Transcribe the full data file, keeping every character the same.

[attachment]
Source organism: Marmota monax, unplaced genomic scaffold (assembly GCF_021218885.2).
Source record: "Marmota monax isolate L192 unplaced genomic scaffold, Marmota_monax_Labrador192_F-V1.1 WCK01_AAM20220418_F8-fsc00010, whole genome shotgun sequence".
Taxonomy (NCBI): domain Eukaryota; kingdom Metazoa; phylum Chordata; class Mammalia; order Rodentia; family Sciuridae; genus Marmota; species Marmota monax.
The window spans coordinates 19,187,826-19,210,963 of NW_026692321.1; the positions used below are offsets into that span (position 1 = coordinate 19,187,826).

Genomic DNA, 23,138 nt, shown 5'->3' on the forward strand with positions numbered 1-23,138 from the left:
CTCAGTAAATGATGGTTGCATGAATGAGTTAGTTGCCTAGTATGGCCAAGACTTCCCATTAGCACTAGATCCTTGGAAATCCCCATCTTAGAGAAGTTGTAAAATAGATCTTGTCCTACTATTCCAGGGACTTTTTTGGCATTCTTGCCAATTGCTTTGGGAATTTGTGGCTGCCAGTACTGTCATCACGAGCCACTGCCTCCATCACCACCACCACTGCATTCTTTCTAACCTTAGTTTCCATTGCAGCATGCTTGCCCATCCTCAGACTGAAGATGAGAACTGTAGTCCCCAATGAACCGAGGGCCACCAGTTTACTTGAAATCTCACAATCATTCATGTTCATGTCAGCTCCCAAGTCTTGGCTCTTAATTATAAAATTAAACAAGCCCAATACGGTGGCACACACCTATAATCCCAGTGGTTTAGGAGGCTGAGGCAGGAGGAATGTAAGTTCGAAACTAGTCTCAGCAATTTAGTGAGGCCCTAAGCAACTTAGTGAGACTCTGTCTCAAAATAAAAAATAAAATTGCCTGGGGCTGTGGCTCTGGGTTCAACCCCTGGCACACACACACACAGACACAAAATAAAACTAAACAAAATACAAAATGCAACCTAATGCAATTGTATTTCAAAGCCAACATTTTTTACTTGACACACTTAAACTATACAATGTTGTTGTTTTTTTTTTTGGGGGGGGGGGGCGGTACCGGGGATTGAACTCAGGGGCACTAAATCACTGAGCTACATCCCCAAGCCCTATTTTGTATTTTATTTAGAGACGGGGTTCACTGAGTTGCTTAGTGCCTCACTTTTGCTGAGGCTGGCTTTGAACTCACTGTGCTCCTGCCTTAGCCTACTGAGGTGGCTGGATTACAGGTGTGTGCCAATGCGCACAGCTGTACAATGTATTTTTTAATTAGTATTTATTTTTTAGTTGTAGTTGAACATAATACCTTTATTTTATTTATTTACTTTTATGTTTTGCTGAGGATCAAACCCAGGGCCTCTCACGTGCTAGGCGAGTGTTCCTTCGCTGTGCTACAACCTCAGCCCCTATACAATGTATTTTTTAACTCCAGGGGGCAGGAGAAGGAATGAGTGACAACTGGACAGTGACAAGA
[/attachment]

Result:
Source organism: Marmota monax, unplaced genomic scaffold (assembly GCF_021218885.2).
Source record: "Marmota monax isolate L192 unplaced genomic scaffold, Marmota_monax_Labrador192_F-V1.1 WCK01_AAM20220418_F8-fsc00010, whole genome shotgun sequence".
Taxonomy (NCBI): domain Eukaryota; kingdom Metazoa; phylum Chordata; class Mammalia; order Rodentia; family Sciuridae; genus Marmota; species Marmota monax.
The window spans coordinates 19,187,826-19,210,963 of NW_026692321.1; the positions used below are offsets into that span (position 1 = coordinate 19,187,826).

Genomic DNA, 23,138 nt, shown 5'->3' on the forward strand with positions numbered 1-23,138 from the left:
CTCAGTAAATGATGGTTGCATGAATGAGTTAGTTGCCTAGTATGGCCAAGACTTCCCATTAGCACTAGATCCTTGGAAATCCCCATCTTAGAGAAGTTGTAAAATAGATCTTGTCCTACTATTCCAGGGACTTTTTTGGCATTCTTGCCAATTGCTTTGGGAATTTGTGGCTGCCAGTACTGTCATCACGAGCCACTGCCTCCATCACCACCACCACTGCATTCTTTCTAACCTTAGTTTCCATTGCAGCATGCTTGCCCATCCTCAGACTGAAGATGAGAACTGTAGTCCCCAATGAACCGAGGGCCACCAGTTTACTTGAAATCTCACAATCATTCATGTTCATGTCAGCTCCCAAGTCTTGGCTCTTAATTATAAAATTAAACAAGCCCAATACGGTGGCACACACCTATAATCCCAGTGGTTTAGGAGGCTGAGGCAGGAGGAATGTAAGTTCGAAACTAGTCTCAGCAATTTAGTGAGGCCCTAAGCAACTTAGTGAGACTCTGTCTCAAAATAAAAAATAAAATTGCCTGGGGCTGTGGCTCTGGGTTCAACCCCTGGCACACACACACACAGACACAAAATAAAACTAAACAAAATACAAAATGCAACCTAATGCAATTGTATTTCAAAGCCAACATTTTTTACTTGACACACTTAAACTATACAATGTTGTTGTTTTTTTTTTTGGGGGGGGGGGGCGGTACCGGGGATTGAACTCAGGGGCACTAAATCACTGAGCTACATCCCCAAGCCCTATTTTGTATTTTATTTAGAGACGGGGTTCACTGAGTTGCTTAGTGCCTCACTTTTGCTGAGGCTGGCTTTGAACTCACTGTGCTCCTGCCTTAGCCTACTGAGGTGGCTGGATTACAGGTGTGTGCCAATGCGCACAGCTGTACAATGTATTTTTTAATTAGTATTTATTTTTTAGTTGTAGTTGAACATAATACCTTTATTTTATTTATTTACTTTTATGTTTTGCTGAGGATCAAACCCAGGGCCTCTCACGTGCTAGGCGAGTGTTCCTTCGCTGTGCTACAACCTCAGCCCCTATACAATGTATTTTTTAACTCCAGGGGGCAGGAGAAGGAATGAGTGACAACTGGACAGTGACAAGA